Cartwheel
Photo: © 2008 Jupiterimages Corporation
"This is it!" I'd call to my husband, Edward. "Get the video camera!" Georgia was a year old. "Come on, baby! Take a step." She'd been torturing me for weeks, slowly lifting herself up and then freezing—studying the terrain, considering the consequences. I was the queen of diving in, of "Hey, why not?," and I guess I'd assumed that my daughter would be the same. "You can do it!" I'd cry. "One little baby step!" But it would be another six weeks before Georgia summoned the nerve to lift one foot off the ground and set it down in front of the other. Naturally it happened when I wasn't looking, perhaps even because I wasn't looking.

Right around this time, I found an old Pentax in our storage space and started taking pictures. A few weeks later, I told Edward I was thinking of quitting my job designing educational software. "I want to be a photographer," I announced, handing him a set of black-and-whites. "Candid portraits." He responded with his signature squint, a look of derision, skepticism, and superiority all rolled into one. (Edward is a person who dares not begin anything that might not end with excellence, whereas I've been known to swing by the art supply store on the way home from the museum because "how hard can it be?")

I landed one photography client, then another. A nice man at the camera shop walked me through my contact sheets, showing me which frames to print. After my first big assignment, I ran back to the lab waving my check. "She couldn't believe this was my first job!" I reported. "I can't, either," said the nice man, beaming. That was all the confirmation I needed to say goodbye to educational software.

A year or two later, though, expectations had reset. Clients started asking if I did my own printing, if I would bring lights, if I could shoot in medium format. Nope, not me. If there are 10 steps to mastering photography, medium format is probably around Step 8. It's advanced. You are no longer taking big, easy strides, but rather inching ahead so slowly you wonder if you've moved forward at all. Too much work for too little gain, I thought.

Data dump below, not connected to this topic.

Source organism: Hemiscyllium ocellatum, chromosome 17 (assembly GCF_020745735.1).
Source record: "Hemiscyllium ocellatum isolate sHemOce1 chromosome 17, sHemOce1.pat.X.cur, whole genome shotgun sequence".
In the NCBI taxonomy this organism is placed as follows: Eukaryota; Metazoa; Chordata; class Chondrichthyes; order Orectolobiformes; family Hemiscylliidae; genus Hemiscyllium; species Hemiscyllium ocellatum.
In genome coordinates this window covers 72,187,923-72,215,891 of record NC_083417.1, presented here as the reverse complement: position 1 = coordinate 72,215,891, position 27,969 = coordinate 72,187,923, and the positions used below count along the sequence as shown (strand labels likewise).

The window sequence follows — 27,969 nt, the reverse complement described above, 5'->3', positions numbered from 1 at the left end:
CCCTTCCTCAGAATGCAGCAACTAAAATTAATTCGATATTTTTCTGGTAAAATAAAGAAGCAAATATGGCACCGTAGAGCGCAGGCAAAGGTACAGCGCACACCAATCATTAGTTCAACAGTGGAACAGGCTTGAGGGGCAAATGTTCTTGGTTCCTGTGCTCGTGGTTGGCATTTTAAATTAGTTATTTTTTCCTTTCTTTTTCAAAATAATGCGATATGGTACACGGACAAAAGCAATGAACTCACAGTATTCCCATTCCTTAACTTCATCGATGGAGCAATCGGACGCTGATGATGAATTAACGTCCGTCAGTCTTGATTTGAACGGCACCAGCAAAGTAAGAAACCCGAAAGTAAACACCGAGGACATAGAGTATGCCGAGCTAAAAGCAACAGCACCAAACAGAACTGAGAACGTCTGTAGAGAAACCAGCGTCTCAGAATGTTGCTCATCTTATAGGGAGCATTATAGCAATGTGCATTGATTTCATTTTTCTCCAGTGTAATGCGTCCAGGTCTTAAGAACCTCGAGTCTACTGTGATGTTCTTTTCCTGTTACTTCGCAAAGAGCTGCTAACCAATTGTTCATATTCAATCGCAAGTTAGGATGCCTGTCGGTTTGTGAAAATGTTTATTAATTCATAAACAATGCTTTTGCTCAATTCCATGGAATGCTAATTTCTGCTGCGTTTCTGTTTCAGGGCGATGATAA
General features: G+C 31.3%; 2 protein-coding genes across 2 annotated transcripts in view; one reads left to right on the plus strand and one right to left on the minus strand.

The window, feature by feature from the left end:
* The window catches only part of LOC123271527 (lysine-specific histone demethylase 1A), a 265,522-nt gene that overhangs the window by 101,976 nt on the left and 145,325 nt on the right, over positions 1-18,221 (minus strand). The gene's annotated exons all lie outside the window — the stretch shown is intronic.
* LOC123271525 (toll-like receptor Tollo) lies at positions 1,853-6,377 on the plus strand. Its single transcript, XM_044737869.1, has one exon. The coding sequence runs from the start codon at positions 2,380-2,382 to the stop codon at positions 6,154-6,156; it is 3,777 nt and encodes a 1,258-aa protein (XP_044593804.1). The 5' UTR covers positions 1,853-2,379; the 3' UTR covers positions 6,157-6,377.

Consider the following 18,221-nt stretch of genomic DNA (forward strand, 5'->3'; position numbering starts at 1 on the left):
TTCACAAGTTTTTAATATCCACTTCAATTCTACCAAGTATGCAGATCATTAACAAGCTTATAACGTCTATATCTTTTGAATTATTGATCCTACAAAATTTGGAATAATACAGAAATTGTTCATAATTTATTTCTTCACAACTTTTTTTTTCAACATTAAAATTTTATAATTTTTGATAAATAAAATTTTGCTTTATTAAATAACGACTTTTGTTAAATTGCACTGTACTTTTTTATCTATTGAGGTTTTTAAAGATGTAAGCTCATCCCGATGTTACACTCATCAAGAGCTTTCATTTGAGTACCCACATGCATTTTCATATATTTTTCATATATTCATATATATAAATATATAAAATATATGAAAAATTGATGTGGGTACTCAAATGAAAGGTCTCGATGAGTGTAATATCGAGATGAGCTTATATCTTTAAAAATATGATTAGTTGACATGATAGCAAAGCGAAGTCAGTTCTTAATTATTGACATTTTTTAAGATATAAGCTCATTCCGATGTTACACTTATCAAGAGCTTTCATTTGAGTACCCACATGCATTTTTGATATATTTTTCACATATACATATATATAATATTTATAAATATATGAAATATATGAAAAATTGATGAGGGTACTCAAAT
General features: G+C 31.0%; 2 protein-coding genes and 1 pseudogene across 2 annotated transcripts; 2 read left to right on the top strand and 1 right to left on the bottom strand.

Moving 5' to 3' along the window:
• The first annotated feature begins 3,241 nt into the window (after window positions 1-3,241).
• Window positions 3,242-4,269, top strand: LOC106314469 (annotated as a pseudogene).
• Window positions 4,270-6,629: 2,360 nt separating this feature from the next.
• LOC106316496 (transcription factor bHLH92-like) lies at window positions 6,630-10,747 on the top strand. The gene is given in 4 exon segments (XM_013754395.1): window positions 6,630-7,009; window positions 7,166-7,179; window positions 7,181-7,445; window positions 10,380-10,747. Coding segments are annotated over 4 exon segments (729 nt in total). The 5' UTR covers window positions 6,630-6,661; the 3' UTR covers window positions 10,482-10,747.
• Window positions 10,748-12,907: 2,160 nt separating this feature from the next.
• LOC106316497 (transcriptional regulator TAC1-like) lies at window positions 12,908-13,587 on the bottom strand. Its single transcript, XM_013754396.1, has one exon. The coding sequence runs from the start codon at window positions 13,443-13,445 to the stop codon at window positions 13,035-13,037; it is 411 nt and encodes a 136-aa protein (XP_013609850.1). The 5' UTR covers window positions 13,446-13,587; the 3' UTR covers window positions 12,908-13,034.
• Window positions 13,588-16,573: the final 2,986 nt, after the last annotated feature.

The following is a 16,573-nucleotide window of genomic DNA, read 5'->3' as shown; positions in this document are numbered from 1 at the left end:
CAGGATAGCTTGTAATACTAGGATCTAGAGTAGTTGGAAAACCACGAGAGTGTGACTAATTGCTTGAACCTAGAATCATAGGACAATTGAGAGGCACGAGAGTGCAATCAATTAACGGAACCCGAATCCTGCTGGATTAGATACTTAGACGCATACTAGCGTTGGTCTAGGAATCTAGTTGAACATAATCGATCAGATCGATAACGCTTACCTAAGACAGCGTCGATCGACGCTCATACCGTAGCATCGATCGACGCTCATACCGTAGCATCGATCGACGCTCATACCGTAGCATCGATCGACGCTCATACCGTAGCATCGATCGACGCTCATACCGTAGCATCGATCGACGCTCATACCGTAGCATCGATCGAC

By this time, Georgia was in preschool, distinguishing herself as the girl who drew flowers. Not hearts, or stick people, or big firecracker suns—just flowers. And really just one flower: a daisy-ish blossom that she honed and refined over the course of a year, like Monet and his water lilies. "Want me to show you how to draw a house?" I would ask. "I'm not finished with my flower," she'd answer. Really? It looked good enough to me. If I were Georgia, I'd have moved on months ago. I like the huge payoff of the steep learning curve. One day you're stumbling around and the next, you're doing it (skiing down the bunny slope, playing chopsticks on the piano, drawing a tree). I like impressing people ("Wow, you've never done this before?"). And I love always having a fresh answer to my favorite question, "What's new?"

Clearly, Georgia felt differently. And since I had some strong opinions on the matter—and was unwilling to devote myself to the finer points of photography—I put down my camera and picked up a pen. I had read enough poorly written newspaper columns to believe that I could beat the average. I whipped up a sample essay (about teaching kids to approach new things with optimism); one month later, my name and photo were on the front page of The Piedmonter, my California town's weekly paper. Just like that, I was a "columnist": $50 per column, two columns a month. People at cocktail parties seemed impressed. Edward stopped squinting. When I walked Georgia to school, she ran from driveway to driveway looking for my face on the morning's paper.